Hearing someone saying ‘Just let go’ when you are battling within your stuff or your attachment to your stuff, often times leads to a reaction of anger or hopelessness.
The anger may initially be projected at the person who seems to think it’s so easy. Primarily the anger is towards the self for being unable to do something that ‘should’ be as easy as the phrase sounds.
Then seeps in the hopelessness of feeling like a failure that one cannot let go like one thinks one ‘should’.
What is that we cling onto when we don’t want to let go?
In my experience, I feel one tends to cling to reactions based on primary insecurities.
Our childhood fears float to the surface to be addressed.
- Fear of being alone on this earth, isolated, adrift on a boat with no anchor and no direction or hope
- An overwhelming sense of not belonging.
- Fear of having your mask ripped off to expose the real you inside
- Fear of being pitied.
- Fear of being rejected.
How were you taught to deal with fear? How were you taught to overcome insecurities or challenges?
To be honest I don’t think my parents were great navigators or teachers in this area of fear, but that’s the way they were taught – by example through their own childhoods.
However I did learn a great deal through what they were afraid of and have worked hard to overcome those fearful programs.
The clinging to hope that someone else will fix it for us.
In general hanging on to hope in this context can be somewhat of a straight jacket we create for ourselves. One stands on the shore, looking out to sea but one does not create ones own boat. One hopes that someone will come along and pick us up. Hope may be that someone else will do the hard work for us that someone else will change so we don’t have to.
Hope may keep us stagnant in the same spot waiting for the ship to come and rescue us. (An example of this might be that you are in a dead-end relationship but you wont get out until another more interesting proposition comes to make the transition easier)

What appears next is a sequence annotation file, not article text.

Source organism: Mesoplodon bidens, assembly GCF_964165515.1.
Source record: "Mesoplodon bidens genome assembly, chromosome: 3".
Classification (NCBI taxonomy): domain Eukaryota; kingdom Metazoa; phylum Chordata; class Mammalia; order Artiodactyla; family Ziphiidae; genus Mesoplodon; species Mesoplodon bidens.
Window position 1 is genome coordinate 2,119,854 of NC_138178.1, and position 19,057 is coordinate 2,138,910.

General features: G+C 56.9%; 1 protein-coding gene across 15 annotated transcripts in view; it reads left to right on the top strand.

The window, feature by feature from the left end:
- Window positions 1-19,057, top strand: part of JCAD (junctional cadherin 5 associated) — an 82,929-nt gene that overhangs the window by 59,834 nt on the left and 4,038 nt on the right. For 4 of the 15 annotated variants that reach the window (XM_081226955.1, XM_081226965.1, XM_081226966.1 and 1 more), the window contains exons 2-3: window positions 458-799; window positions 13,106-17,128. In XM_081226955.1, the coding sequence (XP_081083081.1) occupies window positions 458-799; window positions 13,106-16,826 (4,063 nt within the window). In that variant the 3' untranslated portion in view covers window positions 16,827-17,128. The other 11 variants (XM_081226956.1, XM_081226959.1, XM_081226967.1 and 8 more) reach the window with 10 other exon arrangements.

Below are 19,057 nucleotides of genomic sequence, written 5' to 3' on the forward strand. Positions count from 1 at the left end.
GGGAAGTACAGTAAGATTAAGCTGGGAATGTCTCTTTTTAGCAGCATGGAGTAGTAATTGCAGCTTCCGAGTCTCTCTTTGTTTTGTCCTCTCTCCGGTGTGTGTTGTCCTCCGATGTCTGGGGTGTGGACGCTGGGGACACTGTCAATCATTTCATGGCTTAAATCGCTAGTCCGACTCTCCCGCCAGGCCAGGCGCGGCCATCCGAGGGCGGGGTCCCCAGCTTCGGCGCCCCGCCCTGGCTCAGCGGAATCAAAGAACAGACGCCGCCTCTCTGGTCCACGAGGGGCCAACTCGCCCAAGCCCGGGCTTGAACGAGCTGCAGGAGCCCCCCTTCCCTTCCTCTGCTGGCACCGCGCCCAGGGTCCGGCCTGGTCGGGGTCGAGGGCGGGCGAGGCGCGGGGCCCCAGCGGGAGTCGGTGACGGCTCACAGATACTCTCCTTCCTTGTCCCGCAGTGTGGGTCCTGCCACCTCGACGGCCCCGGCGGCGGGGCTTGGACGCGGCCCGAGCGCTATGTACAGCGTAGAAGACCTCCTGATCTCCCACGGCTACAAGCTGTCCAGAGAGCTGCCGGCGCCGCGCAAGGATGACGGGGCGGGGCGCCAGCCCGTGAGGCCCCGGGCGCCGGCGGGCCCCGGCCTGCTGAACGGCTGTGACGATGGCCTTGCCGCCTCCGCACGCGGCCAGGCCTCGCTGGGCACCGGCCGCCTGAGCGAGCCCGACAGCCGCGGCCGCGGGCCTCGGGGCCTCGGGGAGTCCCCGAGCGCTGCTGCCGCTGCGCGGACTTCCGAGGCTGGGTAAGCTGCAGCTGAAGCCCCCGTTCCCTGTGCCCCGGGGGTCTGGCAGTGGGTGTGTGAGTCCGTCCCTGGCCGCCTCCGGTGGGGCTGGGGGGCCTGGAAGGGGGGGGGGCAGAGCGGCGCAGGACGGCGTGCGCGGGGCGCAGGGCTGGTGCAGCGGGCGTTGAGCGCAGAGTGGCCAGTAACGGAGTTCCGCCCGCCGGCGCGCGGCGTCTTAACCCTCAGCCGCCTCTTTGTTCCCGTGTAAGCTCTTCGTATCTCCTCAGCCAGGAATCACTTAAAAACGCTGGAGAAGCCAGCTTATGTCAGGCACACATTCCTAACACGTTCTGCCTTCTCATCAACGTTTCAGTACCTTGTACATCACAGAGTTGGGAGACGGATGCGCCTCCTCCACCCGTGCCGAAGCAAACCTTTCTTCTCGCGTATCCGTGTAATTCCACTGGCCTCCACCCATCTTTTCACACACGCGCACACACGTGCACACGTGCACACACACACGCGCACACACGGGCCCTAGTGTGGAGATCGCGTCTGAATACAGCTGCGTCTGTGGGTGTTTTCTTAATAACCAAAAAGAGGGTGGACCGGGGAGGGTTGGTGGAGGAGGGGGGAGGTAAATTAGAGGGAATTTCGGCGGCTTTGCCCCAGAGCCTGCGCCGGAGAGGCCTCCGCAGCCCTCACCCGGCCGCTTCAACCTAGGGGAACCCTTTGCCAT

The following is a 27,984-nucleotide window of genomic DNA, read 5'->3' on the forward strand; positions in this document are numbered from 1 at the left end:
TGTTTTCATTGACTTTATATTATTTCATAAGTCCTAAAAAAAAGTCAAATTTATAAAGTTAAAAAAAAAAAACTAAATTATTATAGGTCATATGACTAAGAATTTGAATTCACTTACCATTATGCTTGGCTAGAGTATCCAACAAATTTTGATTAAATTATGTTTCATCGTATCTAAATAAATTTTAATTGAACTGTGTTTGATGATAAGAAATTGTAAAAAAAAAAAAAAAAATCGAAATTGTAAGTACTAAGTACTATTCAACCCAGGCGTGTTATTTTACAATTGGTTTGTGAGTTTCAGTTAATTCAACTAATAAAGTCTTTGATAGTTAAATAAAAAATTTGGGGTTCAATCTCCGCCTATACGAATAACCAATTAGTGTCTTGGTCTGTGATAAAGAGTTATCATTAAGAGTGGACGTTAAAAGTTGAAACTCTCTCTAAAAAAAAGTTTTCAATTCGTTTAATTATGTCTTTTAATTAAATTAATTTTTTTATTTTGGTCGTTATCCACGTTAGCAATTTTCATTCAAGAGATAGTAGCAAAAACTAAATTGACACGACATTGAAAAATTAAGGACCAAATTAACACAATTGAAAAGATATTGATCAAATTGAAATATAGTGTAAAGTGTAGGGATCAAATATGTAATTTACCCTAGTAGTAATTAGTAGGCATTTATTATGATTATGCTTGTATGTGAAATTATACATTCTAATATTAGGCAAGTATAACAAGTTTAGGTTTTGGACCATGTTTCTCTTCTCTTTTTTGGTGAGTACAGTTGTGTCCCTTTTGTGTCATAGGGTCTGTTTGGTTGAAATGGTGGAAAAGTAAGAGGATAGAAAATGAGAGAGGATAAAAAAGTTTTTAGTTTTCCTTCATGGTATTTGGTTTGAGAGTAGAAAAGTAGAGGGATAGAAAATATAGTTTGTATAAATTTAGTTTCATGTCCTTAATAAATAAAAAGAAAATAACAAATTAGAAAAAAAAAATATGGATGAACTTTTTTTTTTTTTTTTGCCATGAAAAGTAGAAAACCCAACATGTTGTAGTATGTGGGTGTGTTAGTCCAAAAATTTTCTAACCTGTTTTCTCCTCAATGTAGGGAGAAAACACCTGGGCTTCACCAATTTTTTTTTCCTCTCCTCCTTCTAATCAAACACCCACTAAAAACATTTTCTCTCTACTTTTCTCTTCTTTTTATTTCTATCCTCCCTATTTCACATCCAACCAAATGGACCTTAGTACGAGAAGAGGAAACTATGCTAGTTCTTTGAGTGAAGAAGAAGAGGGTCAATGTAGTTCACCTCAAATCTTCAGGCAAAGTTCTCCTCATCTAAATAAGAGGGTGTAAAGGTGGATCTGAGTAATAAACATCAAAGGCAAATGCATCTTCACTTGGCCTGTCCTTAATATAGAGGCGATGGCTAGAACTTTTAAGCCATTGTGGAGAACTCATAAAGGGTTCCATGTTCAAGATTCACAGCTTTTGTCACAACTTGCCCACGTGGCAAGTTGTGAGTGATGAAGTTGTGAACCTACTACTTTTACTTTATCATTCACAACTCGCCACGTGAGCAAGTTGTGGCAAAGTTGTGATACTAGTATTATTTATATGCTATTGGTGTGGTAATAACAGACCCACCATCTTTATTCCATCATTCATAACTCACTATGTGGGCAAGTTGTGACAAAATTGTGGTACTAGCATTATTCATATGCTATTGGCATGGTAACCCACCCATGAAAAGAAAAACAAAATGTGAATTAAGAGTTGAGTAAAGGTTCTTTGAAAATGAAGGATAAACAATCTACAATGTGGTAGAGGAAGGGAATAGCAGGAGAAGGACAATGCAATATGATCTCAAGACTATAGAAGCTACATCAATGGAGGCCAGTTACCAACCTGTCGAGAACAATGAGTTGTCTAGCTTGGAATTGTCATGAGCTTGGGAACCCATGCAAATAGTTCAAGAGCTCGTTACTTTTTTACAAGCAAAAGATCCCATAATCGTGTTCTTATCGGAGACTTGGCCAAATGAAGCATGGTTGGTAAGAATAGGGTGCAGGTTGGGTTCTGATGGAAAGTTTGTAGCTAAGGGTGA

The ship may come, however if one has not worked on rescuing oneself and building up ones inner strength then the ship may just pass by or you may get on the ship but are soon thrown to the bowels to row due to you still being so fearful.
You cannot let someone else captain your boat. One fragments and loses life force that way.
You need to be the captain of your own boat. Someone responsible for their own journey.
Letting go is a combination of the mind and the heart settling in together – in agreement.
They need to agree with each other.
They need to be friends and supportive partners to each other.
The mind has all the excuses. The heart is not in the battle, it just is. The mind however perceives that it is in battle with the heart. It is actually in battle with itself.
If you are looking to challenge yourself to let go of something, write out all that is in your head. The excuses, the fears, the critical self….no holes barred.
Then visually and with your breath (exhale always long and slow compared to inhale), take the stairs down from your mind into your heart and sit there breathing through the heart.
This will assist in building your inner strength from a place of compassion both for yourself and others.
Practice this for 7 days and nourish the part of you that is beyond fear.
Letting go is not just a word – It’s a journey .